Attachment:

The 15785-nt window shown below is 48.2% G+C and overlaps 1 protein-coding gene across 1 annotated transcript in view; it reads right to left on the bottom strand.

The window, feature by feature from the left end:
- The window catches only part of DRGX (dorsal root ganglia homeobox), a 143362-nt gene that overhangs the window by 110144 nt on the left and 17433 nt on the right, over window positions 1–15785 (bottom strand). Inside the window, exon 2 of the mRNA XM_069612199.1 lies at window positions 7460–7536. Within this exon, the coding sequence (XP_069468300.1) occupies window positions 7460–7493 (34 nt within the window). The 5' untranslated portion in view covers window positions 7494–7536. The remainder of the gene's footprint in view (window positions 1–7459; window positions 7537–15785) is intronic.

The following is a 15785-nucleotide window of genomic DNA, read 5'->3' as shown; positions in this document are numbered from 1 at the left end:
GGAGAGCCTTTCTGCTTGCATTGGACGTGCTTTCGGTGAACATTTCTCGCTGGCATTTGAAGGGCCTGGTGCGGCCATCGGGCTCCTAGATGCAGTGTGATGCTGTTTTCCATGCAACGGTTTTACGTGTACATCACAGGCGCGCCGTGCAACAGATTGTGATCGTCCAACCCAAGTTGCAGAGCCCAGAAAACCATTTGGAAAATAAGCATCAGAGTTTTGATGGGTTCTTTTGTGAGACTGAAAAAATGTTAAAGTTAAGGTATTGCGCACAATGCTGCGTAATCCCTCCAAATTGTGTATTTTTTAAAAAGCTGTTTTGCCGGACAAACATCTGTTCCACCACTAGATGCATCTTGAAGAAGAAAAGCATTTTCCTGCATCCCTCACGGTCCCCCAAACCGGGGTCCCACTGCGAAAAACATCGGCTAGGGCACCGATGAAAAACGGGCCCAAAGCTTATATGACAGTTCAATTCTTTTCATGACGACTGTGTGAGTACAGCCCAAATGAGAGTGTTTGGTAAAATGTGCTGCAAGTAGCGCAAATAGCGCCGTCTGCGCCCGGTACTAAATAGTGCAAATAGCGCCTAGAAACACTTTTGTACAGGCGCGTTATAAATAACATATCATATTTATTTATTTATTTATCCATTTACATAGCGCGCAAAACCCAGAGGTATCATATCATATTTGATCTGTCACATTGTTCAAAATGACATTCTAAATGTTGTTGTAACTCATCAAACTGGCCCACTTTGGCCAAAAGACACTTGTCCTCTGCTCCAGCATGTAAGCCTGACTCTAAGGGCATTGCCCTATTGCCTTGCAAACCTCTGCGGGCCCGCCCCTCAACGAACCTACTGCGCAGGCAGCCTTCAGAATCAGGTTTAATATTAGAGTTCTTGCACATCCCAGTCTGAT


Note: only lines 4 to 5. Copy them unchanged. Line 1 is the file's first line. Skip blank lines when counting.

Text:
The following is a 15785-nucleotide window of genomic DNA, read 5'->3' as shown; positions in this document are numbered from 1 at the left end:
GGAGAGCCTTTCTGCTTGCATTGGACGTGCTTTCGGTGAACATTTCTCGCTGGCATTTGAAGGGCCTGGTGCGGCCATCGGGCTCCTAGATGCAGTGTGATGCTGTTTTCCATGCAACGGTTTTACGTGTACATCACAGGCGCGCCGTGCAACAGATTGTGATCGTCCAACCCAAGTTGCAGAGCCCAGAAAACCATTTGGAAAATAAGCATCAGAGTTTTGATGGGTTCTTTTGTGAGACTGAAAAAATGTTAAAGTTAAGGTATTGCGCACAATGCTGCGTAATCCCTCCAAATTGTGTATTTTTTAAAAAGCTGTTTTGCCGGACAAACATCTGTTCCACCACTAGATGCATCTTGAAGAAGAAAAGCATTTTCCTGCATCCCTCACGGTCCCCCAAACCGGGGTCCCACTGCGAAAAACATCGGCTAGGGCACCGATGAAAAACGGGCCCAAAGCTTATATGACAGTTCAATTCTTTTCATGACGACTGTGTGAGTACAGCCCAAATGAGAGTGTTTGGTAAAATGTGCTGCAAGTAGCGCAAATAGCGCCGTCTGCGCCCGGTACTAAATAGTGCAAATAGCGCCTAGAAACACTTTTGTACAGGCGCGTTATAAATAACATATCATATTTATTTATTTATTTATCCATTTACATAGCGCGCAAAACCCAGAGGTATCATATCATATTTGATCTGTCACATTGTTCAAAATGACATTCTAAATGTTGTTGTAACTCATCAAACTGGCCCACTTTGGCCAAAAGACACTTGTCCTCTGCTCCAGCATGTAAGCCTGACTCTAAGGGCATTGCCCTATTGCCTTGCAAACCTCTGCGGGCCCGCCCCTCAACGAACCTACTGCGCAGGCAGCCTTCAGAATCAGGTTTAATATTAGAGTTCTTGCACATCCCAGTCTGAT